Tuesday, 28 October 2014

The Rod Vs Restorative Practice

 The Rod VS Restorative Practice 

All the methods have their pros and cons. I believe that there is always a place and time for the different methods to be used. The most important question at the end of the day is "which is the most effective method that will make our child learn".  

I can say that I am a very strong believer of "spare the rod and spoil your child". This is mostly true for the Chinese Singaporean family. I have seen many examples of parents sparing the rod and their children turn out spoilt and rotten. 

However, the rod must be used correctly. The rod must be used for sole objective of teaching the child and not to vent anger on the part of the parents. For me, the rod is used as the last resort, for repeated offences or serious offences (such as hurting others or themselves).  I use the rod on my 3 young children because I believe that certain actions must be stopped immediately and if that action is associated with the consequence of pain, the child will get the seriousness of their action and think twice before doing that again. 

For example, once my youngest daughter took a pen and deliberately try to poke her brother's eye. This offence is serious because it can cause harm to others and she knows from other circumstances that she is not allowed to play with the pen as it is sharp. So she got 3 strokes of cane for her action because firstly, this is potentially dangerous as she can harm her brother really bad causing him to be blind. Secondly, I need her to understand that she cannot repeat this action (which a 2.5 yr old may not fully understand if I explain to her) and so I associate her action with the consequence of pain. Of course, after the caning, I will take time to explain what they have done and why I need to cane them to teach them. 

The importance of caning as a punishment is NOT to punish the child but to send the message that his action is wrong and the consequence is severe. This is the most direct way to teach a child action and consequences, cause and effect.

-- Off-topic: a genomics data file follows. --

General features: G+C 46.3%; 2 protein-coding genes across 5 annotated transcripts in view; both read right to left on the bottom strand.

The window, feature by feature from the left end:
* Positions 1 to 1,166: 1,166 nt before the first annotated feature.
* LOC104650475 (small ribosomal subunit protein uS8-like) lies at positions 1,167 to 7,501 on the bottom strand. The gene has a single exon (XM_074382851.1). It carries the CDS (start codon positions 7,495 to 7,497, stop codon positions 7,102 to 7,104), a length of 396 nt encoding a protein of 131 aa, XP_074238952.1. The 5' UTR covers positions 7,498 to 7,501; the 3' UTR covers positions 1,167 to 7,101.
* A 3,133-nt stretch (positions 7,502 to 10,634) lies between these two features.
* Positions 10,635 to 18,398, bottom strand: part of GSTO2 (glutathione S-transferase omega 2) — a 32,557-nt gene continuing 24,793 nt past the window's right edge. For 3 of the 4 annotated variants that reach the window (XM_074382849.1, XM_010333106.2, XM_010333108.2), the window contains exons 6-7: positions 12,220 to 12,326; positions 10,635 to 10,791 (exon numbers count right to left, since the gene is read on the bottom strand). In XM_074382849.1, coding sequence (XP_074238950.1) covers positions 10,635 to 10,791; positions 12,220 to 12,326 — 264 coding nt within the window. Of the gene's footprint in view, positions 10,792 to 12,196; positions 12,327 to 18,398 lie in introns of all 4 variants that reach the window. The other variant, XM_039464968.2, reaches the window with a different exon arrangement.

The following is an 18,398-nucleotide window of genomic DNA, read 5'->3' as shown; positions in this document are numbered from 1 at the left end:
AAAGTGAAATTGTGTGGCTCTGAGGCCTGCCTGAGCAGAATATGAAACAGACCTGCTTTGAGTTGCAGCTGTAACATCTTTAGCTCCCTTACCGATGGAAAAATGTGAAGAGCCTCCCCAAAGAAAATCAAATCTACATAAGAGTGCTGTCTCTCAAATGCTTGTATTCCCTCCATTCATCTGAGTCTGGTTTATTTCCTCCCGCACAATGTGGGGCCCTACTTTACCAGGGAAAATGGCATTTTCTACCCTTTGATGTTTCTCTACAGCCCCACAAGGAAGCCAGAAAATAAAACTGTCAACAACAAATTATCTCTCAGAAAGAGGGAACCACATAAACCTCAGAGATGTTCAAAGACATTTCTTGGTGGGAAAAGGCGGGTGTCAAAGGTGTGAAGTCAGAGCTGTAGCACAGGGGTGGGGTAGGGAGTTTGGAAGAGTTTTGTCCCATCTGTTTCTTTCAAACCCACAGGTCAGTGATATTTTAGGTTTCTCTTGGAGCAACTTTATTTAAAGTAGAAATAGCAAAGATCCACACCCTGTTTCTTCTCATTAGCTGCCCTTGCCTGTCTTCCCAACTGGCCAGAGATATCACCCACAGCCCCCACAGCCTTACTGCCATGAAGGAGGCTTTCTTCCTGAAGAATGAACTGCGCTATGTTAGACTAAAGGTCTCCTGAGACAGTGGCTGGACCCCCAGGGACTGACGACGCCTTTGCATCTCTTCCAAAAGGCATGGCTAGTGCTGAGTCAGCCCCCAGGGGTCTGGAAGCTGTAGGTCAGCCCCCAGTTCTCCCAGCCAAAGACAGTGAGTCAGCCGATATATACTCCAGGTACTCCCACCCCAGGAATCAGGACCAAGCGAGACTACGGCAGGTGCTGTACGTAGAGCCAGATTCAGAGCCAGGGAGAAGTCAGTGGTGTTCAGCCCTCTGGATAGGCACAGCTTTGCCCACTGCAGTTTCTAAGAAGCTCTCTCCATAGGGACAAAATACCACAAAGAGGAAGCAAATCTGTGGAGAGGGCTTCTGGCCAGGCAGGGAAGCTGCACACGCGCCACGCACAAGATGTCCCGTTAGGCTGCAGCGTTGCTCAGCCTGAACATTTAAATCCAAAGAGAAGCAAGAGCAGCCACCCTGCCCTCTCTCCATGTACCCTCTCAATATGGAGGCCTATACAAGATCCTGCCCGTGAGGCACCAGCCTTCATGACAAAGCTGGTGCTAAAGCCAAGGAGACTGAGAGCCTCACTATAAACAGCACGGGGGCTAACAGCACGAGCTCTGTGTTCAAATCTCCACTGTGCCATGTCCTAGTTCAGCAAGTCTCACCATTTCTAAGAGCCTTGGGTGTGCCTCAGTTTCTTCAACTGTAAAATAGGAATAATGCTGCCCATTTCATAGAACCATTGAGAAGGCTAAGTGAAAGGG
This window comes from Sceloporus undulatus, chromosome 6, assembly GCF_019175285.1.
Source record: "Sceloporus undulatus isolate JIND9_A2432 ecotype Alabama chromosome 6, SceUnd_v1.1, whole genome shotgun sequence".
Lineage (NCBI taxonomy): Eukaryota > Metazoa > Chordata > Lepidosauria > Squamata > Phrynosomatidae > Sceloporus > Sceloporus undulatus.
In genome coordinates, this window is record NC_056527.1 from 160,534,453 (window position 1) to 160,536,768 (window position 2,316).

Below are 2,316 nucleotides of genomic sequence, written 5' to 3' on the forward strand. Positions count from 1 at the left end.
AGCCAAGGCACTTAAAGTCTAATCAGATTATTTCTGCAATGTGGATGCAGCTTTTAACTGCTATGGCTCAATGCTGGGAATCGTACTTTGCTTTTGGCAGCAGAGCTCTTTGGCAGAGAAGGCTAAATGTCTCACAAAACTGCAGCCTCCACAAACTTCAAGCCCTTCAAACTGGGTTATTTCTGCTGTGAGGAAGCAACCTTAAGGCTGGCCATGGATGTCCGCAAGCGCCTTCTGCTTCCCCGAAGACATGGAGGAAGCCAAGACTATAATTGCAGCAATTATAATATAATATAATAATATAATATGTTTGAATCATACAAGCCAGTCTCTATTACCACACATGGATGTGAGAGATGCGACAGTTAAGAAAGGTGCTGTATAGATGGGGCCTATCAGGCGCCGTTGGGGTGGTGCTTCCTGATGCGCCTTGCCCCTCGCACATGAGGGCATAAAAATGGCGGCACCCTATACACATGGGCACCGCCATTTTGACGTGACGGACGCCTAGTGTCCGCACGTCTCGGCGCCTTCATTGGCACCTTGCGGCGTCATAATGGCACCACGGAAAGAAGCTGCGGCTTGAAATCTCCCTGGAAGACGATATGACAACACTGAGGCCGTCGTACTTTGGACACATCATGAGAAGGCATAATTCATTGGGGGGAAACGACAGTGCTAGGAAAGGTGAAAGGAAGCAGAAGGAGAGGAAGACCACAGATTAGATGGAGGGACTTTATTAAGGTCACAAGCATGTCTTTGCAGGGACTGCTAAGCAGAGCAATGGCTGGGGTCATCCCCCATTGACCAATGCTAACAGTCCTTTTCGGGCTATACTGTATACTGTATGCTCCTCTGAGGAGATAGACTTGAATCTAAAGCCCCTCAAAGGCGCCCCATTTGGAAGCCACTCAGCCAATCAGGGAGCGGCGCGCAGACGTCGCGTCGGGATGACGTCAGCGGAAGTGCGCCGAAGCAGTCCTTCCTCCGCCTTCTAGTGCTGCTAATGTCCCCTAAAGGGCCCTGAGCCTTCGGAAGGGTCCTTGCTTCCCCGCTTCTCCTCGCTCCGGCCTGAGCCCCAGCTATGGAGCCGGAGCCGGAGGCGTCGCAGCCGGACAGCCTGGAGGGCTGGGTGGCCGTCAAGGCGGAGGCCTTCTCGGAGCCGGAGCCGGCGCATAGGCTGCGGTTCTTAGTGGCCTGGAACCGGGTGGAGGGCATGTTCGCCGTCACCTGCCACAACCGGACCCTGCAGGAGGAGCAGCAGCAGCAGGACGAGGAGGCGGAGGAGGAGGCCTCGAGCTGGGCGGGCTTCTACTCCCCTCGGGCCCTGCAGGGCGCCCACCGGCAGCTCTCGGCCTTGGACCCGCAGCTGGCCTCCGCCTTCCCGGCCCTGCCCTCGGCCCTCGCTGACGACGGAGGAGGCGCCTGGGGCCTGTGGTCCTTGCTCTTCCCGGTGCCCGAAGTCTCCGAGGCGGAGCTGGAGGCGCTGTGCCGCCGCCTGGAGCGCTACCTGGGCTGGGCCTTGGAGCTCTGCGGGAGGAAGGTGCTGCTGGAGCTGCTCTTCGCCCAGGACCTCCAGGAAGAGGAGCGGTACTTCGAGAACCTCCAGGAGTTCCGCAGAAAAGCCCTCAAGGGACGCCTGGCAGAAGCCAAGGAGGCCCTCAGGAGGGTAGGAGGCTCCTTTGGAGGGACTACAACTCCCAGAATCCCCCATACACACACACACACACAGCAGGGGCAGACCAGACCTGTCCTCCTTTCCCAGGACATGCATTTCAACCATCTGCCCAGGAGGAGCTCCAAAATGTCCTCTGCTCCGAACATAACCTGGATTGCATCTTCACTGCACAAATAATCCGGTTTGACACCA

Let me give you some examples that I have come across. 

A child, age 6 used a pair of scissors to cut away her own fringe. I asked her if she was punished for it and the child said happily: "Never. My mummy says it's ok. Just don't do it again. My mummy said she did it when she was young also." 
My son knowing that this would have been a serious offence asked: " Your mummy never cane you?"
Child: " Never. I don't even know what's a cane. I never got caned before." 
My daughter asked: "why did you do that for?"
Child:" I don't know. For fun."

Of course, setting aside the parent's parenting style and the fact that the parent continued to leave that pair of scissors within the reach of that child trusting that she will not do that again, the horror is that the child took the incident so lightly and thought nothing of it because there was no serious consequences (i'm sure the parent would have scolded her) to her action. To her, she played with a sharp object and did things for fun. Well, to me, it would be a very serious offence because playing with a sharp object like a pair of scissors (no matter how small it is) can cause potential danger to the child and the other siblings. The child with access to the pair of scissors could have accidentally left it somewhere and the young sibling may pick it up to play. Even if a child is very careful, a child is afterall a child. In a fit of anger, a child holding on to a scissor unsupervised can result in very serious injury. In another story, a very careful child was handling a pair of scissors and then the younger siblings came along and tried to snatch the pair of scissors and she accidentally cut her sibling's finger. This is what we call an accident, unintentional. 

Back to the main point, a child needs to be taught the serious consequences of their action so that we may prevent(to the best of our ability) tragedies from happening. The rod is just a simple and most direct way to send the message that his action is wrong and the severity of the matter. Talking to the child after using the rod is as important as using the rod itself. The child needs to know where he has gone wrong and why he is wrong.  

As my children grow up, I realised that they grow out of the rod too. My eldest daughter no longer needs the rod as she knows very well the consequences of her actions and is able to self regulate. My son age 5 still needs reminder of the rod sometimes. 

Having said so much about the rationale for using the rod, the rod is ALWAYS used as the last resort. 

I practice timeout, restorative practice and then lastly the rod. It really depends very much on the severity of the offence and more importantly the potential harm the action can bring. It also depends on the age and personality of the child.

There is no "one size fits all" method. So as parents, we need to know our children, their personality and then decide the most effective method to make our child learn. 

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